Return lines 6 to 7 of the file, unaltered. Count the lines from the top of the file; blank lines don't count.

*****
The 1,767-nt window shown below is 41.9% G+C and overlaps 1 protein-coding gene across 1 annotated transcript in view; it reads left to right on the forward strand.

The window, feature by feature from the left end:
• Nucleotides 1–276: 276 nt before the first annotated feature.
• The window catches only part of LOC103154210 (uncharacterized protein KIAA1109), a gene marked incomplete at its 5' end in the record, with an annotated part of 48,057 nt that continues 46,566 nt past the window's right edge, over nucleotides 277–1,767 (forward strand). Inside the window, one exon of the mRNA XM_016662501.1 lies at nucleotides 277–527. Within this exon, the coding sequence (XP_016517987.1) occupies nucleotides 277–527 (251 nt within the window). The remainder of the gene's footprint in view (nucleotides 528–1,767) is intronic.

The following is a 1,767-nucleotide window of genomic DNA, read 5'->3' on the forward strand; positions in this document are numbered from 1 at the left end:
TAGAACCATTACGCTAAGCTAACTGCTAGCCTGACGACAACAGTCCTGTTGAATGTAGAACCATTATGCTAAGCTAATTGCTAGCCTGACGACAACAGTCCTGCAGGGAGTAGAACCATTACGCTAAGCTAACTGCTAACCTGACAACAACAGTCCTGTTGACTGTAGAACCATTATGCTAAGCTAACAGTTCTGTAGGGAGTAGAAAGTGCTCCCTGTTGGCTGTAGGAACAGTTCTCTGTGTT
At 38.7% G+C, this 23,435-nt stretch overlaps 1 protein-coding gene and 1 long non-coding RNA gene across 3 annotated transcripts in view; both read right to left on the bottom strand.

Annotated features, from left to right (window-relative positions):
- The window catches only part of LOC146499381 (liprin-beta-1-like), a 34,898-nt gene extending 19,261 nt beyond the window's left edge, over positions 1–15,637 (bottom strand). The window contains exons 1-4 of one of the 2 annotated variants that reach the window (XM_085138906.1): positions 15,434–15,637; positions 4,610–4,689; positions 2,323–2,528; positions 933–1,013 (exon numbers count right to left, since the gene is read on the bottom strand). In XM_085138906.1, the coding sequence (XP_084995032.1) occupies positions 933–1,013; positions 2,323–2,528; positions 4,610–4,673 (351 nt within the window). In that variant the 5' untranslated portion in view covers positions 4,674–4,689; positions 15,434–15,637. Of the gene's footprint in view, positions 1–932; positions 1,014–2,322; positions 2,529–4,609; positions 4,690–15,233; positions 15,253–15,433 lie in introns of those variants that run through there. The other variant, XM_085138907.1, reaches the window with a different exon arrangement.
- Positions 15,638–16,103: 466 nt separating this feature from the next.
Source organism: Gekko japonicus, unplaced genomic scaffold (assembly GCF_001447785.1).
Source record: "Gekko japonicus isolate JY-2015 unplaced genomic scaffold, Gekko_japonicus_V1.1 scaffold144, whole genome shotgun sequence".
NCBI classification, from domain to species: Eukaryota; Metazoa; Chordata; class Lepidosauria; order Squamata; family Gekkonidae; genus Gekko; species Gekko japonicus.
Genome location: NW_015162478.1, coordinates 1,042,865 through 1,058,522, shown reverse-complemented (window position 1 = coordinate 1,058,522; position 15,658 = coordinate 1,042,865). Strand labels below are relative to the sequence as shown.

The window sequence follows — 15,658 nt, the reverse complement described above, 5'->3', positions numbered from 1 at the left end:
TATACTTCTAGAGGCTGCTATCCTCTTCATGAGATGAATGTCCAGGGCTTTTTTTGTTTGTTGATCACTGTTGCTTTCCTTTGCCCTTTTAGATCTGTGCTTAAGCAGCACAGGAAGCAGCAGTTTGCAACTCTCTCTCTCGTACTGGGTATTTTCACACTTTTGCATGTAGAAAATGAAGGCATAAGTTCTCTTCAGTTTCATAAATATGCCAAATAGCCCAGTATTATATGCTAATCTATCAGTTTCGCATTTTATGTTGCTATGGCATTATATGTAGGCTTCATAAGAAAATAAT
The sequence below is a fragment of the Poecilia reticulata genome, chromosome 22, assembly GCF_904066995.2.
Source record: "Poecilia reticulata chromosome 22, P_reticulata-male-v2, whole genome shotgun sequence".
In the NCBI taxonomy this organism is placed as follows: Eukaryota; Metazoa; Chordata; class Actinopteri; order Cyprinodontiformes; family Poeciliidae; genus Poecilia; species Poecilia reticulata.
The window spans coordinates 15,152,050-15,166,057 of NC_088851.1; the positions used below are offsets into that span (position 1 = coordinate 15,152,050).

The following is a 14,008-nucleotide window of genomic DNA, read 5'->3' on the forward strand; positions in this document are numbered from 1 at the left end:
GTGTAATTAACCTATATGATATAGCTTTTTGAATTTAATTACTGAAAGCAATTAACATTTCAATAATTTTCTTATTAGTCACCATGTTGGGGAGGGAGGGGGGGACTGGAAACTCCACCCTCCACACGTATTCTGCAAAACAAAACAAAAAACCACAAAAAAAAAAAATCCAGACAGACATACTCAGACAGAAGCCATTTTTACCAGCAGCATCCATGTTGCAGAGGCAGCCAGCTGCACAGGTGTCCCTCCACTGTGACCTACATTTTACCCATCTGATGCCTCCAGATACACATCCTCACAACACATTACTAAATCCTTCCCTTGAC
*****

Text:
TAGAACCATTACGCTAAGCTAACTGCTAGCCTGACGACAACAGTCCTGTTGAATGTAGAACCATTATGCTAAGCTAATTGCTAGCCTGACGACAACAGTCCTGCAGGGAGTAGAACCATTACGCTAAGCTAACTGCTAACCTGACAACAACAGTCCTGTTGACTGTAGAACCATTATGCTAAGCTAACAGTTCTGTAGGGAGTAGAAAGTGCTCCCTGTTGGCTGTAGGAACAGTTCTCTGTGTT
At 38.7% G+C, this 23,435-nt stretch overlaps 1 protein-coding gene and 1 long non-coding RNA gene across 3 annotated transcripts in view; both read right to left on the bottom strand.